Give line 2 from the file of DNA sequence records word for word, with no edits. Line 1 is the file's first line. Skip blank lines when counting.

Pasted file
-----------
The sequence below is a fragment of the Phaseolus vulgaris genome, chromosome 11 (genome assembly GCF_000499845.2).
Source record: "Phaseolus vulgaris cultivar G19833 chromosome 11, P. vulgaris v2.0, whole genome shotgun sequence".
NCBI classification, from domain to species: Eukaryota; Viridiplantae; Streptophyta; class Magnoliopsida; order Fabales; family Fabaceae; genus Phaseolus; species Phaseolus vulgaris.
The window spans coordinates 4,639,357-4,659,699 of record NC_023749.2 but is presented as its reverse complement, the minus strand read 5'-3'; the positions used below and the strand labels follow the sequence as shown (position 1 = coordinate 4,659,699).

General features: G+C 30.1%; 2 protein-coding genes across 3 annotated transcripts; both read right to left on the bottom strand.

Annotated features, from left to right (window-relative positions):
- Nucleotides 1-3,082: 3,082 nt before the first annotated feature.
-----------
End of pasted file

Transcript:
Source record: "Phaseolus vulgaris cultivar G19833 chromosome 11, P. vulgaris v2.0, whole genome shotgun sequence".